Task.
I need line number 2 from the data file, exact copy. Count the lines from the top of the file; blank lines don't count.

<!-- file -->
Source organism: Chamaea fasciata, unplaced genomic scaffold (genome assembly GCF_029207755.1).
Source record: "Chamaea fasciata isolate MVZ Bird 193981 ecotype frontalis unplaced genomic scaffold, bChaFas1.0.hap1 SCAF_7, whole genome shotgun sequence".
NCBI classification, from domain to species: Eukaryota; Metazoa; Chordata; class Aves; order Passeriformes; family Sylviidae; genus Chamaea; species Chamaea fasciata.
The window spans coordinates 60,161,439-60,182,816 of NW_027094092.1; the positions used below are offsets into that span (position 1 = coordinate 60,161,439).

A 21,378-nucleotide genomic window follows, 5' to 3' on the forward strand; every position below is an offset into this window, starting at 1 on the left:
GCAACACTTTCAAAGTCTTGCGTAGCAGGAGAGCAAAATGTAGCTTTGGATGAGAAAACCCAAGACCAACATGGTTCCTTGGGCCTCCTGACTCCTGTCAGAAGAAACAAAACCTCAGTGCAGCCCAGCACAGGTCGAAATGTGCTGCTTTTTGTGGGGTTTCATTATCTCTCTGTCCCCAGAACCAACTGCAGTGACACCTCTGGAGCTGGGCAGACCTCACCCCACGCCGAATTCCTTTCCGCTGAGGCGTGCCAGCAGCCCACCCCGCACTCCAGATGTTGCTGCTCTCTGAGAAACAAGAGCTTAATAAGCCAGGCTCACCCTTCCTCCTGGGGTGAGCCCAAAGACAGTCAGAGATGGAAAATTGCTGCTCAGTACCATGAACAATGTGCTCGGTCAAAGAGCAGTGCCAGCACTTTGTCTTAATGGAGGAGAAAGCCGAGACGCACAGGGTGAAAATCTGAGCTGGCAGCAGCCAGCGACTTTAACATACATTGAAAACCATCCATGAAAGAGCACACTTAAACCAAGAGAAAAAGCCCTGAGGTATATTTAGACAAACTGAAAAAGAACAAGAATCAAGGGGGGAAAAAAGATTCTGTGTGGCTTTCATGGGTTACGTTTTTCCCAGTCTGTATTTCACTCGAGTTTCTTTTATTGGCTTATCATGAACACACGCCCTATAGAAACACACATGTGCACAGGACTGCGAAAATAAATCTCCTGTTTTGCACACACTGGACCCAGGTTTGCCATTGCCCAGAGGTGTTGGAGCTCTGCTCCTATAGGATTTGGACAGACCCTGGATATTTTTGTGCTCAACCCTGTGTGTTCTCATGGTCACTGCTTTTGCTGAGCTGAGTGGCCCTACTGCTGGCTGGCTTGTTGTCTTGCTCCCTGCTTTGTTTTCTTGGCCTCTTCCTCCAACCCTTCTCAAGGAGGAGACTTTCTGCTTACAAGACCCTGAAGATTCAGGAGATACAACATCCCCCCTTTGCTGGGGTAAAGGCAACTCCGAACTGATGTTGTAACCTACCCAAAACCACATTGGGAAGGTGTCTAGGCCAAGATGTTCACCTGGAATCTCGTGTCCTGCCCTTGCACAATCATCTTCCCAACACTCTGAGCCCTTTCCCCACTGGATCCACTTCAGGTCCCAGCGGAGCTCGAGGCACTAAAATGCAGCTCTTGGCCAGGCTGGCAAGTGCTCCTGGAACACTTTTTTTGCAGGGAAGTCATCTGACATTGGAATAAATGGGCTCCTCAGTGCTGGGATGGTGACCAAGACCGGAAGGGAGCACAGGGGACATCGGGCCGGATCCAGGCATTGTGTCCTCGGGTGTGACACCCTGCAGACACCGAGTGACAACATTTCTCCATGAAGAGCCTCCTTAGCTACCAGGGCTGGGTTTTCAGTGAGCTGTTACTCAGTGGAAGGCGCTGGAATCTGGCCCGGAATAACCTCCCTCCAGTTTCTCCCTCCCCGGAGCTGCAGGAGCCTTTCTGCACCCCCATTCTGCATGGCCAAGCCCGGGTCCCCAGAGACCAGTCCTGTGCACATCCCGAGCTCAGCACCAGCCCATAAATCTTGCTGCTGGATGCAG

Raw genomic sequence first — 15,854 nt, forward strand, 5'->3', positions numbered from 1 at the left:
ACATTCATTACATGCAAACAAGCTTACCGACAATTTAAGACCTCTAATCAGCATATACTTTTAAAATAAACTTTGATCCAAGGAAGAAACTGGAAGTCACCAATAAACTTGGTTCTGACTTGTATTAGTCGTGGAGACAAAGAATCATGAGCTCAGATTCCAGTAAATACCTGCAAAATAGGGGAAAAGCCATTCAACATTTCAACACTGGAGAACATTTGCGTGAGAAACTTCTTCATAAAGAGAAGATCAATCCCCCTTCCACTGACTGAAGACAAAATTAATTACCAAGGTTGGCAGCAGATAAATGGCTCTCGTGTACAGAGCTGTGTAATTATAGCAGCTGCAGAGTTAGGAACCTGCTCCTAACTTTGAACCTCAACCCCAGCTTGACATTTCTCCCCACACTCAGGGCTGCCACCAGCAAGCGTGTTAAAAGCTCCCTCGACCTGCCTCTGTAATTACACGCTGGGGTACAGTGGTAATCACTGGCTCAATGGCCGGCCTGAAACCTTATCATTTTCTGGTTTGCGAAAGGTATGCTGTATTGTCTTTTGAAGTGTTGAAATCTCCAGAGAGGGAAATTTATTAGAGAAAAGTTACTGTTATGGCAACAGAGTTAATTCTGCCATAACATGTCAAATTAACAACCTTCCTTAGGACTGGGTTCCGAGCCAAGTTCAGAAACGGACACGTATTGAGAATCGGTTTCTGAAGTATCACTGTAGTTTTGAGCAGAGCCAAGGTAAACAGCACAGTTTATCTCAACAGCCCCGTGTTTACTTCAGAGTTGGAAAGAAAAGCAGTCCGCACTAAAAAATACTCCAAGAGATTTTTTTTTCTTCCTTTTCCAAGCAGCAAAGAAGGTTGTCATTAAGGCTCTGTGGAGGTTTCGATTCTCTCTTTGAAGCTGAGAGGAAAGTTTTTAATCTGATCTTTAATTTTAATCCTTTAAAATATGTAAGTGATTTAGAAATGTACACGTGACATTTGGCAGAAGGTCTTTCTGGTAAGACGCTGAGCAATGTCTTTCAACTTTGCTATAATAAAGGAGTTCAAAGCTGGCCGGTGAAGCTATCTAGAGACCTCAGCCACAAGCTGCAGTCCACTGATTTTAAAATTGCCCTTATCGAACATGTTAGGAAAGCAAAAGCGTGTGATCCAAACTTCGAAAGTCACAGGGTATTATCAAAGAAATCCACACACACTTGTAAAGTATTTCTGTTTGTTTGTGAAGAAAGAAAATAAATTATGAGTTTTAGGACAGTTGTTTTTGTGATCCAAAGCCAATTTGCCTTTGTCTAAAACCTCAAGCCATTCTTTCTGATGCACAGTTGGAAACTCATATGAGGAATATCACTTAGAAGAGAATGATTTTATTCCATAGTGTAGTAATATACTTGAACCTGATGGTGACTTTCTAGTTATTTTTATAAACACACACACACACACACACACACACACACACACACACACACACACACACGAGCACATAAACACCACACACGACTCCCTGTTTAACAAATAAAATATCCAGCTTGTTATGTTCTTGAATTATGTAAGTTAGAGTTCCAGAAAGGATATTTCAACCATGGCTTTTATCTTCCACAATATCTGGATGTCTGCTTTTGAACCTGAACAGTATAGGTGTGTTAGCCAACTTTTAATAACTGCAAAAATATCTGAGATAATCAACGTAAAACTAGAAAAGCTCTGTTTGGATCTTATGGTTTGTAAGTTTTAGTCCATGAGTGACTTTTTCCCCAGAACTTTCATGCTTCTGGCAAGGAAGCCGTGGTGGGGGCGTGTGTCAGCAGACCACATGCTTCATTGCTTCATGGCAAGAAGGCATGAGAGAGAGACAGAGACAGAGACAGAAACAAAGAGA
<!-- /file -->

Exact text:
Source record: "Chamaea fasciata isolate MVZ Bird 193981 ecotype frontalis unplaced genomic scaffold, bChaFas1.0.hap1 SCAF_7, whole genome shotgun sequence".